Disclaimer : This is not about flaunting of private assets in public.
In the late 70s through to the late 80s, it was fashionable to affix a thick strip of rubber, called “side molding” to both sides of one’s car doors. These supposedly protected the sides of the vehicle against accidental knocks by the doors of other cars parked adjacent to one’s mobility pride.
More importantly, I suspect that these side moldings endowed the stripped cars with a perception of added strength and a touch of machismo.
Thus, when I got my first ‘proper’ car in the form of a second-hand, first-gen Mazda 323, the first thing I did was to drive it to an accessories shop for a stripping job. It looked great afterwards.
I think these days such side moldings are no longer cool or chic.
Today’s memory replay takes me back to the late 50s. Grandma and my parents were relishing on some “egg-shaped” things, which they said had been soaked in horse urine. Yucks!
When these “pi dan” （皮蛋）were sliced into pieces using a thin string, I saw the grayish “yolks” which sometimes looked like mud and, the outer jelly-like covering which had a dark brownish colour. As for the smell…oh..please !!! No amount of intimidation or persuasion could get me to eat them.
It was decades later that I had the courage to try them – thanks to encouragement from my wife.
There is a lot of information online, on making “pi dan”. But the greatest puzzle is how they became known as “century eggs” in the West, when the process of making them takes only weeks or at most a couple of months.
One could be forgiven for thinking that this was the stuff those chaps from “the other world” used to wash up after having their once-a-year Happy Meals during Chinese 7th Month.
In the late 1960s, a new washing powder came onto the market.
The English name was “DRIVE”, but the Chinese name was literally “Hungry Ghost Laundry Powder” – 饿鬼洗衣粉 (“Serbuk Cuci Hantu Lapar” when translated into Malay).
What a name !
The powder came in a yellow paper box, with the word “DRIVE” boldly emblazoned on it, plus a prominent exclamation of the “Bio-Zolve” agent it contained.
There were also those iconic Blue Dots which supposedly were champion eaters of stains.
My family tried out this detergent for a while, before reverting to our trusty old FAB. I cannot remember why – perhaps it was too aggressive for our hands.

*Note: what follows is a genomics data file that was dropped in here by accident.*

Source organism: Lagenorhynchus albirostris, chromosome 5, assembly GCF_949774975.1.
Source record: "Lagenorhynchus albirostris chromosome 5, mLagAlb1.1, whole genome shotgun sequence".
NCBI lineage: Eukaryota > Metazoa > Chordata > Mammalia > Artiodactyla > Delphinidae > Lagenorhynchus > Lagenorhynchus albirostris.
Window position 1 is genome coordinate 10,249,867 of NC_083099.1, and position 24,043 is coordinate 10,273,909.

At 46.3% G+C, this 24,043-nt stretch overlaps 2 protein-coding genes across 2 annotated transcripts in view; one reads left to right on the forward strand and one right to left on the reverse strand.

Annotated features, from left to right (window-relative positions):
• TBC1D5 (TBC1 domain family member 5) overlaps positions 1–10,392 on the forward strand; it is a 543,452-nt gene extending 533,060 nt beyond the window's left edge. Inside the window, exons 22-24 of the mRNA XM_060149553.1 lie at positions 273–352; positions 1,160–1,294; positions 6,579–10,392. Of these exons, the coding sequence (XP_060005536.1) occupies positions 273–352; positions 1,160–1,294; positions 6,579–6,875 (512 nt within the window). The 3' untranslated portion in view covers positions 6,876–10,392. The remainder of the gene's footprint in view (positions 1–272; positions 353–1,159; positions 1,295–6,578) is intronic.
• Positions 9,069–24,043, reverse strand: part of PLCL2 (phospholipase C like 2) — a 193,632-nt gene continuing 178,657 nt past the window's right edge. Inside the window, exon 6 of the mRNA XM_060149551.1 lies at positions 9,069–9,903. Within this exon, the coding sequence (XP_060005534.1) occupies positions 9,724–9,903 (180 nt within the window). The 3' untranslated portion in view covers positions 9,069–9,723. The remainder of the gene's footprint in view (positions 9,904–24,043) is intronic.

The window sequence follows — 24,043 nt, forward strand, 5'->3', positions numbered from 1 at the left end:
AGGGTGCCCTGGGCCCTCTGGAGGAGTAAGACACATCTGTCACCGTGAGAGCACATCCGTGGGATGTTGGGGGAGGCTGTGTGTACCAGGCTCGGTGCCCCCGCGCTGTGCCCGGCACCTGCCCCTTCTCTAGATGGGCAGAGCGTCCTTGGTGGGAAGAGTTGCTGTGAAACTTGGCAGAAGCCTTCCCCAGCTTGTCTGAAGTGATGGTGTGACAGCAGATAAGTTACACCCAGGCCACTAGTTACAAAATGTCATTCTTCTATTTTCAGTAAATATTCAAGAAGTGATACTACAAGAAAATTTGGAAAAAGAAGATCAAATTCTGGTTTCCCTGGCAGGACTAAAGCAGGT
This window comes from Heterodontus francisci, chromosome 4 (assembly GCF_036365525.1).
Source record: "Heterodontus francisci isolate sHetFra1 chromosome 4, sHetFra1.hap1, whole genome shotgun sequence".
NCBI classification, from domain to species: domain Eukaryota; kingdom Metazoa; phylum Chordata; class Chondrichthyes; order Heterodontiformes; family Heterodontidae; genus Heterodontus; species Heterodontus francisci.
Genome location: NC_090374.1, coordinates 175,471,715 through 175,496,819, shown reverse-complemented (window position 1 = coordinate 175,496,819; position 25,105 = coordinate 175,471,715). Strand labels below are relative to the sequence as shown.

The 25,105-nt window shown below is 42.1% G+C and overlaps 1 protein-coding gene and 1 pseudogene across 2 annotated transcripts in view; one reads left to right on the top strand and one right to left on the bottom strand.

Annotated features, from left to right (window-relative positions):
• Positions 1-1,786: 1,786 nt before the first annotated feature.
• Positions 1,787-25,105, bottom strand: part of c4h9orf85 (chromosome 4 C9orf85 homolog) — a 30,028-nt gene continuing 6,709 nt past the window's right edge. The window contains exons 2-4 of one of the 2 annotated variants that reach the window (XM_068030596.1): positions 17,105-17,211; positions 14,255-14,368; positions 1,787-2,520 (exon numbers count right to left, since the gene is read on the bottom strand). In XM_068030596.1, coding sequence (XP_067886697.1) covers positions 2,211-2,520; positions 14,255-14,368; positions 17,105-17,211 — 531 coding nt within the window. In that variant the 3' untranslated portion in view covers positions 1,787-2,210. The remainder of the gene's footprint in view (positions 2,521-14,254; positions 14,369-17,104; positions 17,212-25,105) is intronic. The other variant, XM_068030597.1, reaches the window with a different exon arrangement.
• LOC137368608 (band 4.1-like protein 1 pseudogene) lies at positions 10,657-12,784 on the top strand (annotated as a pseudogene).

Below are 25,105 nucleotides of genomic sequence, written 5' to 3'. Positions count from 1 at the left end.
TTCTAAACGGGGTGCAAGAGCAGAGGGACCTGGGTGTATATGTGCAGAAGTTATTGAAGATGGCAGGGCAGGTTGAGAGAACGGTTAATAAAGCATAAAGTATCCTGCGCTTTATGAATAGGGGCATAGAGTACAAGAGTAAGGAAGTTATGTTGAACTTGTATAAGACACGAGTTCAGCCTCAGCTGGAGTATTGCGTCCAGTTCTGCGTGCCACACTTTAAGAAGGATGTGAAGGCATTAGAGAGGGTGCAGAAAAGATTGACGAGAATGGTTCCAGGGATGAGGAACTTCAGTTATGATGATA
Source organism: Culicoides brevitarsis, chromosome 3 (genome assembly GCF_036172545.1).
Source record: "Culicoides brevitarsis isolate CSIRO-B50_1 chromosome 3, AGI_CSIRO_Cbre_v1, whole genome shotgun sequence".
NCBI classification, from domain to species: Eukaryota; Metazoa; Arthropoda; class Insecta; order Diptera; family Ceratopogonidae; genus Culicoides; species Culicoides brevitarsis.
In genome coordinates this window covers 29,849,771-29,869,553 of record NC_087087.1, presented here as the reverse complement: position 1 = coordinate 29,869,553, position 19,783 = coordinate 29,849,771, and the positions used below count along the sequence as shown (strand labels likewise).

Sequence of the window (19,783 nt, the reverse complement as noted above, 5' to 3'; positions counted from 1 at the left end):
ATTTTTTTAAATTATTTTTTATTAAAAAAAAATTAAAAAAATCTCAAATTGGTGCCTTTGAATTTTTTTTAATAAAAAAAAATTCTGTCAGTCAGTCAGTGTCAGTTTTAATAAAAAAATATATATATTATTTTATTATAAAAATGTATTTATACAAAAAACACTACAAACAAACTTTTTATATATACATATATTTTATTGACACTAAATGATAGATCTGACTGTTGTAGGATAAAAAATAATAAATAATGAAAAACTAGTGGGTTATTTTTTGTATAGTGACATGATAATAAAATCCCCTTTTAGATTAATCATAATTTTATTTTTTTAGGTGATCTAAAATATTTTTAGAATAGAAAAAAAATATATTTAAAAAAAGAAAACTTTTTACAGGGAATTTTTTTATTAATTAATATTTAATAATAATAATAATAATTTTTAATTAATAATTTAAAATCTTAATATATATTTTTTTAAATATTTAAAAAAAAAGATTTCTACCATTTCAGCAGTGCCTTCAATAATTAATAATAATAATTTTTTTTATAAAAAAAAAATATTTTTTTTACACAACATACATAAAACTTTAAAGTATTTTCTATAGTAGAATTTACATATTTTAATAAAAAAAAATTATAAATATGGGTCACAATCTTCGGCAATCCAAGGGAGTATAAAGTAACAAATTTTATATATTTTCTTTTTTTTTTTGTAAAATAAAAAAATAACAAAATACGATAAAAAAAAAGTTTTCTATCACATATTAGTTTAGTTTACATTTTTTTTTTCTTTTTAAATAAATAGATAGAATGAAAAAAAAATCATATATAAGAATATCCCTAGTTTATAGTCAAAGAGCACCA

Hong Kong could well be a Fantasy Island to many folks from around the world, but landing on the old Kai Tak Airport was something of a nightmare for airliner pilots.
Kai Tak was un-enviably sandwiched between the mountains (of southern China) and the deep blue sea (of the Fragrant Harbour), and the landing paths airliners took had to almost scrape the rooftops of the densely packed high-rise buildings.
One misjudgement could crash the plane into the mountain sides or the buildings or the sea.
For the passengers who survived those landings, looking out the windows was either a thrilling or harrowing experience to recall. Sometimes one could see people waving up from the roof-tops. “Da Plane ! Da Plane !” perhaps.
The last flight out was on 6 July 1998 – some 20 years ago.
Like most of my peers in the 1980s, I thought of it as nothing seriously wrong. We desired the music, and there were ready suppliers plying the trade, by day and by night. After all, we paid for it.
I would buy a blank 8-track cartridge (later, compact cassettes), and drive down to a record shop in Penang Road, and then made my selections from a variety of LPs in the shop, and the latter would copy all the marked songs onto my tape.
I think it cost about 10 ringgit per cartridge. Everyone was happy (except the folks who produced the songs) – the shopkeeper was thankful and, I was delighted with my new set of “playlist”. I was more concerned with the music pieces being copied right, than with the copyrights.
Those were the days….
Please fasten your seat belts and get ready to puke !
Mice and rats are prolific breeders and have since time immemorial been the bane of human kind. They compete voraciously with us for food and also they spread many diseases.
So how to beat them ? My dad told me that in his youth days, people used to hunt for freshly-born baby rodents (less than a day old or so) and then eat them alive, just like that, or else dipped in a sauce or wrapped with a large banana split.
Folklore maintained that those pinkish, hairless and blind newborns “were effective for treatment of asthma and a good general tonic for the human body”.
I learned that in China, this practice of “pest control” is still popular. Anyone else game for this squeaky “delight”?
So the cat is out of the bag. I was never a sportsman, much less a soccer fan or player. Perhaps it was because of the allergic reaction of my limbs to grass. But that was a different story.
In my youth days, we used to make low-rise stools to provide posterior support while we worked on household chores like washing and cooking or even while playing games.
All that were needed were a piece of wooden plank (preferably half-an-inch thick at least), a handsaw, some nails and a hammer. Just had the plank sawn into 3 suitable sizes and then bang-bang…voila, we had our “bangku”. Length and breadth were flexible — could be custom to suit any bum size.
By the way, Penang Hokkiens call them in such Hokkienized way, that one would think “bangku” is a Chinese term.